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'The world is more mobile than it has ever been and in many different fields, most notably literary studies, it has led to a growing, and now well established interest in cultural and ethnic mobility, diaspora, transnational and cosmopolitan interactions. This rise in global mobility at the same time as state borders have become more hysterically protected, has interested post-colonial cultural critics for some time. The concept of the nation, or at least the nation state, has often been robustly critiqued because the post-colonial nation is marked by disappointment, instituted on the boundaries of the colonial state and doomed to continue its oppressive functions. Almost universally the nation is contrasted with "the transnational" and the global movement of peoples. It is held to be a fixed entity, a pole of attraction or repulsion orienting transnational relationships at state level. But if we distinguish the nation from the state we discover that mobility and border crossing are already features of the phenomenon we call nation.' (Author's introduction)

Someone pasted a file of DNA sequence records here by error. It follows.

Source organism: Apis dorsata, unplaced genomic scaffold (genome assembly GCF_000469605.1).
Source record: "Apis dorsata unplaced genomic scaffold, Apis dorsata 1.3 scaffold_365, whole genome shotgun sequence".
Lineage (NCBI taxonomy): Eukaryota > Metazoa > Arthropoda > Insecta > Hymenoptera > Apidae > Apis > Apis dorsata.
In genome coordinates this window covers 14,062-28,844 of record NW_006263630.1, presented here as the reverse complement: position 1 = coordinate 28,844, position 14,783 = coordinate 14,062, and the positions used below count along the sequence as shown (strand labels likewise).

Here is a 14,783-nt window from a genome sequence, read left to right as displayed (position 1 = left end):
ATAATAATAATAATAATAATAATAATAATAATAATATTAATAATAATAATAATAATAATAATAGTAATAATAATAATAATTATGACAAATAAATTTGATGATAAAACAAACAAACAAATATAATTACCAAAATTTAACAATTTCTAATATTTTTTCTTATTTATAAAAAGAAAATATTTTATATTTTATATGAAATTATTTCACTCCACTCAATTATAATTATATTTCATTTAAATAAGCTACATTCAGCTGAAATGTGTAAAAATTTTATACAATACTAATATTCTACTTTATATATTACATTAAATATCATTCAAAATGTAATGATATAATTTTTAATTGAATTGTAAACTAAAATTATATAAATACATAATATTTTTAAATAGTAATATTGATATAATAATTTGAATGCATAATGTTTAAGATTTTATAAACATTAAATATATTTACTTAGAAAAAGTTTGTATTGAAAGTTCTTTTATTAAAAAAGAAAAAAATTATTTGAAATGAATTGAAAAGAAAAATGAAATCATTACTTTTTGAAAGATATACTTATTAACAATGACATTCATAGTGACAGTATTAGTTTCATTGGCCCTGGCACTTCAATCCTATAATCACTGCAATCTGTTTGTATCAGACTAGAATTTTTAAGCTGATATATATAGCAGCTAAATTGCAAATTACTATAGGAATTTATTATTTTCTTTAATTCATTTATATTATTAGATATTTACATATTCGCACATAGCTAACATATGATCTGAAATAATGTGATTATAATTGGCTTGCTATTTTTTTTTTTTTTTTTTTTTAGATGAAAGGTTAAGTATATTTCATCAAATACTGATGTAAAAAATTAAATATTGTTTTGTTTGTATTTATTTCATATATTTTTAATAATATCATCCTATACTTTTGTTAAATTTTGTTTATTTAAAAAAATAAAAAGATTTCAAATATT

'A recurrent concern in late nineteenth - and early twentieth-century accounts of Australians in London is how "well" writers were doing. The common conception of the trip "Home" to Britain as a quest for cultural and professional success or recognition is reflected in the title of Angela Woollacott's feminist history, To Try Her Fortune in London, and it motivated many Australian writers, even a nationalist republican such as Henry Lawson, to regard London as the centre of literary culture, the best place in which to exercise their talents and ambitions. The emergence in these decades of a generation of "native-born" white Australian travellers who were related to but self-consciously different from the parent stock both in the colonies and in Britain created an anxious interest which fuelled ongoing discussions in newspapers and periodicals, prompted the creation of Anglo-Australian networks, clubs and publications in London, and supported many a columnist or special correspondent reporting back to Australia on the doings of their contemporaries in the great metropolis.' (Author's introduction, p. 107)
'At the turn of the last century, Australian literary and artistic hopefuls looked to London to further their careers, make good in the centre of the British Empire. Did they not have the example of Melba, the girl from the colonies who had become a diva, the most famous Australian in the world? A whole host of talents took the steamships north, actors, journalists, singers and famously Henry Lawson, for whom the trip proved a personal and artistic disaster.' (Author's introduction, p. 127)